Record levels of dry powder and new investment models to fuel PE activity
Private equity is likely to be one of the biggest stories in M&A over the next 12 months, with corporates being challenged for assets more than during the past five years. Private equity has rebounded in 2017 and is set to take a bigger role in the competition for assets.
The traditional private equity model has an average investment holding period of three to five years. But as the industry matures, it is experimenting with variations on this theme. With an investment period that is double that of a classic fund, new long-life funds are under much less pressure to deploy capital quickly, while retaining the ability to make big-ticket purchases.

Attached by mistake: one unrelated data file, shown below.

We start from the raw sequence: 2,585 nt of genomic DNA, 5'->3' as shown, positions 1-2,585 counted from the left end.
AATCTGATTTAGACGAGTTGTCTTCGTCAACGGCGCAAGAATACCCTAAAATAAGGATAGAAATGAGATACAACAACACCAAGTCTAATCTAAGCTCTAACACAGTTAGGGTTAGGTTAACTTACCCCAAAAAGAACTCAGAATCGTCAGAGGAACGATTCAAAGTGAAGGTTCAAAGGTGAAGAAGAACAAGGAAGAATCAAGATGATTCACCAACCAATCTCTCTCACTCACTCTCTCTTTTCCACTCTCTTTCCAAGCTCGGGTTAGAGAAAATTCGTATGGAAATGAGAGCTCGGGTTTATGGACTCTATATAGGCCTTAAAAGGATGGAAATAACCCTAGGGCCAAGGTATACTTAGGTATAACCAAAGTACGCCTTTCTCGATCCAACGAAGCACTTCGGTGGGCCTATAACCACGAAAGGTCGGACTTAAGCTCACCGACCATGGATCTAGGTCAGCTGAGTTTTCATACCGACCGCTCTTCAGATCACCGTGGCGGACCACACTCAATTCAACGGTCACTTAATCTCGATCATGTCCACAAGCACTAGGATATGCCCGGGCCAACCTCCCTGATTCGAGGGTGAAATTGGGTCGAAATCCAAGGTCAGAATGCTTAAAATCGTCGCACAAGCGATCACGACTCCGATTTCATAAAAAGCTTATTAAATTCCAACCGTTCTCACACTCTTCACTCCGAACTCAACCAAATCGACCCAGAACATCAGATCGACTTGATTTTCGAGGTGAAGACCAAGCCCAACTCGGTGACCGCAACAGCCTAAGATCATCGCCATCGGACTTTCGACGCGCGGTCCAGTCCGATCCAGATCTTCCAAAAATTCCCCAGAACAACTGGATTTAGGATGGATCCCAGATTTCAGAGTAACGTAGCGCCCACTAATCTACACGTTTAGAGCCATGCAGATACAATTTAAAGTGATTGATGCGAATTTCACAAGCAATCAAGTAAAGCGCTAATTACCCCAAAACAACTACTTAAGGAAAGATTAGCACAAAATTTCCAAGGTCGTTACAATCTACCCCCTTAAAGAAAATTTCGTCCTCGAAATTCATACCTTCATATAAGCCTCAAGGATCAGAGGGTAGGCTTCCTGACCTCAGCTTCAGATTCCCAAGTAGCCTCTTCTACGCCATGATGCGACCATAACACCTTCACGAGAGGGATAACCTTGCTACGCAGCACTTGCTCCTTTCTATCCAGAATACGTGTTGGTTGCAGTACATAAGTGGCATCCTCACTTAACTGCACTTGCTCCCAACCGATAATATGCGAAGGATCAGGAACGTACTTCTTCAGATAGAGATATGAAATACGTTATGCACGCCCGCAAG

With the flexibility to hold portfolio companies for much longer, they can achieve operational efficiencies over a longer period. Also, if economic conditions deteriorate, they can wait out the cycle rather than divest into an unreceptive market. Cross-border dealmaking will also be prominent as companies look to tap into new areas of growth. With concerns on the horizon about increased cross-border M&A reviews and the potential for barriers, executives are more likely to take this window of opportunity to move into those markets that offer greater potential for future growth.